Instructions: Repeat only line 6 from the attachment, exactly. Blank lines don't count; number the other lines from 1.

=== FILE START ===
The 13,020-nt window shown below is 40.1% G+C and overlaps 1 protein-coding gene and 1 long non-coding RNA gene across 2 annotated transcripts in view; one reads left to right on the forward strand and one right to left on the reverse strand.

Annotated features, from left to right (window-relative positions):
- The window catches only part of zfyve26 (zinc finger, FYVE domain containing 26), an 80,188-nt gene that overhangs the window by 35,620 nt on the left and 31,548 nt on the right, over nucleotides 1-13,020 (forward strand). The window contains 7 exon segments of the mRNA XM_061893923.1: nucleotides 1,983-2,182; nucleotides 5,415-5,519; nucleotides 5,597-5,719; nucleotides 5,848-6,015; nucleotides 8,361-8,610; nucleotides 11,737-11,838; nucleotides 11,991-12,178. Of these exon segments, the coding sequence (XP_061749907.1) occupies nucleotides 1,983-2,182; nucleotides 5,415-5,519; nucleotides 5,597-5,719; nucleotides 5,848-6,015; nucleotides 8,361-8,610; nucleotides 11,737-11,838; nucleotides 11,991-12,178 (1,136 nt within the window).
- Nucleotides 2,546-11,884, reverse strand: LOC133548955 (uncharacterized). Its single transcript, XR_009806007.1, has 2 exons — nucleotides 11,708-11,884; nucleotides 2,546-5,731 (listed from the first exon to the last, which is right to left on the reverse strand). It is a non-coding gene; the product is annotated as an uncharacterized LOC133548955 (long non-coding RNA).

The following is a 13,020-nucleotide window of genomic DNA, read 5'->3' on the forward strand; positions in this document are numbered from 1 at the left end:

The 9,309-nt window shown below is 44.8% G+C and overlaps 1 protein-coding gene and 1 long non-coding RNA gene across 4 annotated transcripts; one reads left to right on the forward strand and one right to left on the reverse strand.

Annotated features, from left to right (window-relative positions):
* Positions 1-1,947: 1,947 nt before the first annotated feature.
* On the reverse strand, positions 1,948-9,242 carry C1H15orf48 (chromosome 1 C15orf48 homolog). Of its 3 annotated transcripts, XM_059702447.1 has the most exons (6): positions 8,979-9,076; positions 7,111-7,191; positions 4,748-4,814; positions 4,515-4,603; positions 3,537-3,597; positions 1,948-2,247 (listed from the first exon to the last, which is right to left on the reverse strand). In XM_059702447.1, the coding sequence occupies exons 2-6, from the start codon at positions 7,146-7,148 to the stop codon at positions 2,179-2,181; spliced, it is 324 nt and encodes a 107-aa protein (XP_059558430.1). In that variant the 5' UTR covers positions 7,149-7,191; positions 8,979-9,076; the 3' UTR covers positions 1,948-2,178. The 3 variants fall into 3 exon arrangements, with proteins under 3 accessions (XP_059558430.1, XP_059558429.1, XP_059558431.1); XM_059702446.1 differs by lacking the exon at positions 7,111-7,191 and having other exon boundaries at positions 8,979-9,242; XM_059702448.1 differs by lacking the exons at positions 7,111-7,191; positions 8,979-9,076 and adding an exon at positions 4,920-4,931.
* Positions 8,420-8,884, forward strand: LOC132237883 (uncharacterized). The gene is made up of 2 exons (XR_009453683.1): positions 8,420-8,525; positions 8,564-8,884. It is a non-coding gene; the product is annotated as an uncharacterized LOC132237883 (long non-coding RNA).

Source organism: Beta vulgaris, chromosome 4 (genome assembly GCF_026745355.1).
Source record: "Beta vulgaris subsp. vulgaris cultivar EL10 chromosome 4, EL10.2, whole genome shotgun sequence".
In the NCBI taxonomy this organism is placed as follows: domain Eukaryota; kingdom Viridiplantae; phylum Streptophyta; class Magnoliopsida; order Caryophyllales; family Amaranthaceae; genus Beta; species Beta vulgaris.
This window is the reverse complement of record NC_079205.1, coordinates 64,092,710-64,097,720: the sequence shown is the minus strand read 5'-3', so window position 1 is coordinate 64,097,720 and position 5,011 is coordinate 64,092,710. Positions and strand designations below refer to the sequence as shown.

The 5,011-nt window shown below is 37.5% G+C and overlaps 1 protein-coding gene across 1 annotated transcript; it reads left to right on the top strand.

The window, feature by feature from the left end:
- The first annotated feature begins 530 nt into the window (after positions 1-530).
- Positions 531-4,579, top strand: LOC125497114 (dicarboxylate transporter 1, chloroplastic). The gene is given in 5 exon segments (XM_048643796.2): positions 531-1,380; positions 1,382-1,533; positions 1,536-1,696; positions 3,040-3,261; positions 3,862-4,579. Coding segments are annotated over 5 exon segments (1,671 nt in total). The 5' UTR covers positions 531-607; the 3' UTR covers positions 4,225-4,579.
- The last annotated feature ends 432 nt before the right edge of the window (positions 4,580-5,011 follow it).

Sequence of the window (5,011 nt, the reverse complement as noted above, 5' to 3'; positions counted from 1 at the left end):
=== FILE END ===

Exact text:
The 9,309-nt window shown below is 44.8% G+C and overlaps 1 protein-coding gene and 1 long non-coding RNA gene across 4 annotated transcripts; one reads left to right on the forward strand and one right to left on the reverse strand.